What is social anxiety disorder (SAD)?
Social anxiety disorder is an extreme fear of being judged by others in social situations. People with SAD realize their fear is unreasonable but feel powerless to stop it. They become so afraid that they will embarrass or humiliate themselves in public, many avoid social situations, causing them to feel isolated and alone.
Symptoms of SAD are similar to those felt by individuals with other anxiety disorders: blushing, sweating, shaking, nausea, heart palpitations, shortness of breath, dizziness, headaches, feelings of detachment.
SAD affects people in different ways. Some may be afraid of speaking in public, others may have a fear of talking to a salesperson, initiating a conversation, participating in discussions or ordering in a restaurant. Yet others may have a hard time eating in public. If you have SAD, you may be afraid in some of these situations but be fine in others.
Is it serious?
SAD can be serious. It can interfere with a person’s ability to function in daily life. It can stop them from becoming involved in relationships, romantic or friendship. Some may avoid eating at a restaurant or using a public restroom, causing them to miss out on joining family members and friends. For some, it prevents them from working. Many people with SAD feel isolated and alone.
How common is SAD?
According to the Anxiety and Depression Association of America, approximately 15 million adults in the United States have social anxiety disorder. The Drexel University Department of Psychology reports that 13 percent of all Americans will have significant symptoms of SAD sometime in their life. However, many people don’t seek help - with 36 percent of those diagnosed with SAD reporting they had symptoms for at least 10 years before seeking help. Others go through life without ever seeking help.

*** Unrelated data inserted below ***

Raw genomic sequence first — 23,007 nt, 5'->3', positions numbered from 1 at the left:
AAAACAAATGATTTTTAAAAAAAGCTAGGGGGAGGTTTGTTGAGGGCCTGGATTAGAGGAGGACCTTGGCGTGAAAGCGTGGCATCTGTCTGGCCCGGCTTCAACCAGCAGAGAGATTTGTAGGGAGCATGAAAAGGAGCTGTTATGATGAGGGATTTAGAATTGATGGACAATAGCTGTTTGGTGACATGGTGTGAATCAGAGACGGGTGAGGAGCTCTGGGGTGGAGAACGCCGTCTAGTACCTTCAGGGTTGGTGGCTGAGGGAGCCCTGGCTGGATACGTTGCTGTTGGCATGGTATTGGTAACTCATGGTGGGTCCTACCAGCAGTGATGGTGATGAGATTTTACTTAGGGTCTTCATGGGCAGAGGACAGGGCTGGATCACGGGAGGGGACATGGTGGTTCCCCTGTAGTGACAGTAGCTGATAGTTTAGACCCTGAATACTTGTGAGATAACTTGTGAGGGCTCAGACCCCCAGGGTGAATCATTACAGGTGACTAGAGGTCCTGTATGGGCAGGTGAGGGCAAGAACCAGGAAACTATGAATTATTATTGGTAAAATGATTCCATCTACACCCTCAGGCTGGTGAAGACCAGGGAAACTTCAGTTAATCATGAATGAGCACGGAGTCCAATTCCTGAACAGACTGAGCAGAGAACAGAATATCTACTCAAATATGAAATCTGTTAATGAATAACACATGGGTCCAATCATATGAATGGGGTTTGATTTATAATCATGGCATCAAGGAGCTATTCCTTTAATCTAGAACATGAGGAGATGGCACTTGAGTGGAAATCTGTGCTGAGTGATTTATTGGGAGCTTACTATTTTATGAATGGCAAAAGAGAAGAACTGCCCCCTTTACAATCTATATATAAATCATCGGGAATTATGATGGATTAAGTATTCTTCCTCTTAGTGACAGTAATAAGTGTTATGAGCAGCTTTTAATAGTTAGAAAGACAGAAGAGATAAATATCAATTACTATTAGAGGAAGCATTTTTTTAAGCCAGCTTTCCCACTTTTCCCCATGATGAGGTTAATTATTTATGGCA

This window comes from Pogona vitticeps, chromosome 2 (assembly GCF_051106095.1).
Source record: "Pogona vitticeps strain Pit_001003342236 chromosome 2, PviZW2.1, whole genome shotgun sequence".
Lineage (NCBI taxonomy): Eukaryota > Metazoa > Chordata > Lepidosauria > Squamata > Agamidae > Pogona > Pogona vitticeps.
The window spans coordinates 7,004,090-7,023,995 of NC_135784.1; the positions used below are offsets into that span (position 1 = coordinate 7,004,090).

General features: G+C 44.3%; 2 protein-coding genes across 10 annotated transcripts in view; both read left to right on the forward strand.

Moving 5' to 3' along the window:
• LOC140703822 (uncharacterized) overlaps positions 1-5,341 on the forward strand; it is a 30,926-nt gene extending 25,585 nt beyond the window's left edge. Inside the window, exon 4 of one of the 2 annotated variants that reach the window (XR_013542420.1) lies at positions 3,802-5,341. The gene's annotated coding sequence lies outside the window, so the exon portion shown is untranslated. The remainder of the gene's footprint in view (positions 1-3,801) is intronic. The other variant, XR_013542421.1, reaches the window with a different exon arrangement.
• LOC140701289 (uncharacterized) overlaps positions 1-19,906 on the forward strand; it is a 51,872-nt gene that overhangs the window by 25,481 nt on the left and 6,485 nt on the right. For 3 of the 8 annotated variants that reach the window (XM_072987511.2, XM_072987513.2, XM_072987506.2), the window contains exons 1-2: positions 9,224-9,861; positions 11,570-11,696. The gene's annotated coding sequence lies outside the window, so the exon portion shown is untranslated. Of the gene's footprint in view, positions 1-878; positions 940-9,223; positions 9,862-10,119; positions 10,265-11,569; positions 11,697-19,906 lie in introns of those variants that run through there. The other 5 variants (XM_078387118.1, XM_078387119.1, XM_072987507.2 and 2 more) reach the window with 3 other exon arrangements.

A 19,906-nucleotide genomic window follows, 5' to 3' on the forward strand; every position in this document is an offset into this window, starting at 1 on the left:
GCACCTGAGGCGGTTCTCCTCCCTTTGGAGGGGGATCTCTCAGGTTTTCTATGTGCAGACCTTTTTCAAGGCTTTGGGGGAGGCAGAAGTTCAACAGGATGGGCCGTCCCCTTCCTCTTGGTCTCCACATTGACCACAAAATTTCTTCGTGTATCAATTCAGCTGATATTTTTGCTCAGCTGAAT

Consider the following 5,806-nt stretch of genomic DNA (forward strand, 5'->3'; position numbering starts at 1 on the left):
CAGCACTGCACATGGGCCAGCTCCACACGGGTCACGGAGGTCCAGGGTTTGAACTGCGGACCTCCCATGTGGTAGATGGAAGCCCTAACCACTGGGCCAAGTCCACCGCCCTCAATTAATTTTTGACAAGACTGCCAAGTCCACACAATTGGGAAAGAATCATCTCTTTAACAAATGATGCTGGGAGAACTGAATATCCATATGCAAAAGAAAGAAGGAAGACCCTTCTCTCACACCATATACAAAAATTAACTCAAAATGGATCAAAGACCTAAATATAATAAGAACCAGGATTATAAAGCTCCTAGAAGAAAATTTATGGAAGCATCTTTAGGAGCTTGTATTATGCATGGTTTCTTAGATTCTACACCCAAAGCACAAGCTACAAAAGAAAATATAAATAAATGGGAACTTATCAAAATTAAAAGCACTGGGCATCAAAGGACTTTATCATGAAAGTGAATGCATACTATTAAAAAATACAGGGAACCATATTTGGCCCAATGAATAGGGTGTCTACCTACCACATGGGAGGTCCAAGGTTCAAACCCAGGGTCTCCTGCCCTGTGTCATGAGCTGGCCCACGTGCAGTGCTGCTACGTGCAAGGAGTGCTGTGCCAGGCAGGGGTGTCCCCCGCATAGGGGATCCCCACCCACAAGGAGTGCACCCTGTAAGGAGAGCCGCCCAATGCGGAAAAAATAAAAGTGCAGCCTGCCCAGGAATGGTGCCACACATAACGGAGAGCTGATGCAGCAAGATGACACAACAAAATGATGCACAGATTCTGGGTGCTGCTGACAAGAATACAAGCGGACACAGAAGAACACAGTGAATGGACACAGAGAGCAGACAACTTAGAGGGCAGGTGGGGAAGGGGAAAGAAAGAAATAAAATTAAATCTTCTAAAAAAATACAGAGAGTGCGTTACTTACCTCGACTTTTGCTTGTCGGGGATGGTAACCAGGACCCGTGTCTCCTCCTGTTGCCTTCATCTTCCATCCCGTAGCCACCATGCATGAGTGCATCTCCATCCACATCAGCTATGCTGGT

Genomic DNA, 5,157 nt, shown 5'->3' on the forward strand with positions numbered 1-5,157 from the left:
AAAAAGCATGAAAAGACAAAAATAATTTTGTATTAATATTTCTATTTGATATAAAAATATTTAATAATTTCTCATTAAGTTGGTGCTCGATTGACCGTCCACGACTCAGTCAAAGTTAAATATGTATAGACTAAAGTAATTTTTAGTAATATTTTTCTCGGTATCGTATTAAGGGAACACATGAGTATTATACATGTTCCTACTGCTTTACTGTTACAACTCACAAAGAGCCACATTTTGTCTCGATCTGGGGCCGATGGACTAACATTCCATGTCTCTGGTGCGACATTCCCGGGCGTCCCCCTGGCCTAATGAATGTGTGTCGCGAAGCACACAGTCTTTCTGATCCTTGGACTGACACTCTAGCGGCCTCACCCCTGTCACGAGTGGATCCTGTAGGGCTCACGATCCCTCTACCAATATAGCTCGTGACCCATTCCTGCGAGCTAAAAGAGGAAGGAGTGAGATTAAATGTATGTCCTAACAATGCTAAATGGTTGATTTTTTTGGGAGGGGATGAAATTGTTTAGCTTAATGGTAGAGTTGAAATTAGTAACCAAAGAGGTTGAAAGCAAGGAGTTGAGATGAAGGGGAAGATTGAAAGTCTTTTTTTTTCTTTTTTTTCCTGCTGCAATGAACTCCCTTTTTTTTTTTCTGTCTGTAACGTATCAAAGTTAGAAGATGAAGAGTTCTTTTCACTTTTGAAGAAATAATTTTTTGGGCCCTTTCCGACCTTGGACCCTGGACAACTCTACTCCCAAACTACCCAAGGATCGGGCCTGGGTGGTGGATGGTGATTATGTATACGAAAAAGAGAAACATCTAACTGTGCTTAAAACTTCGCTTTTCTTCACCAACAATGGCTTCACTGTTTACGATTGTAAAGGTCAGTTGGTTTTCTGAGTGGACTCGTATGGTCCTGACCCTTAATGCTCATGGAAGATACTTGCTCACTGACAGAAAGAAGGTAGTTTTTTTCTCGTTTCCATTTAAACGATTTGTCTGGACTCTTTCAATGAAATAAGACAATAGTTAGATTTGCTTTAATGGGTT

Is SAD the same as extreme shyness?
No, shyness and social anxiety disorder are not the same. A study sponsored by the National Institute of Mental Health (NIMH) looked at this question and found that shyness and social anxiety disorders were separate and distinct. According to the study, only 12 percent of teens who stated they were shy actually met the diagnostic criteria for SAD. About 5 percent of the teens who answered “no” to being shy did meet the criteria for SAD. NIMH states, “social phobia and shyness are not necessarily directly related. Rather he presence of social phobia may be independent of shyness in some instances.” 
Can children have symptoms of SAD?
The Anxiety and Depression Association of America lists the typical age of onset as 13 years old. Even though it isn’t usually diagnosed until the teen years, many people with SAD do report feelings of extreme shyness throughout their lives, even as a young child.
What treatments are available?
There are two main treatments for SAD, much like other types of anxiety disorders.
One treatment is medication. Certain medications have been found to greatly minimize symptoms of SAD. While medication often helps in the short-term, it is not a cure and the benefits last only as long as you take the medication. These medications also have side-effects.
Another type of treatment is therapy, specifically cognitive behavioral therapy. This type of treatment takes a lot more work on the part of the patient, however, changes and improvements made during therapy are often long-lasting or permanent.
 “National Survey Dispels Notion that Social Phobia is the Same as Shyness,” 2011, Ooct, Staff Writer, National Institute of Mental Health
“Social Anxiety DIsorder,” Date Unknown, Staff Writer, Anxiety and Depression Association of America
“Social Anxiety Disorder FAQ,” Date Unknown, Staff Writer, Drexel University, Department of Psychology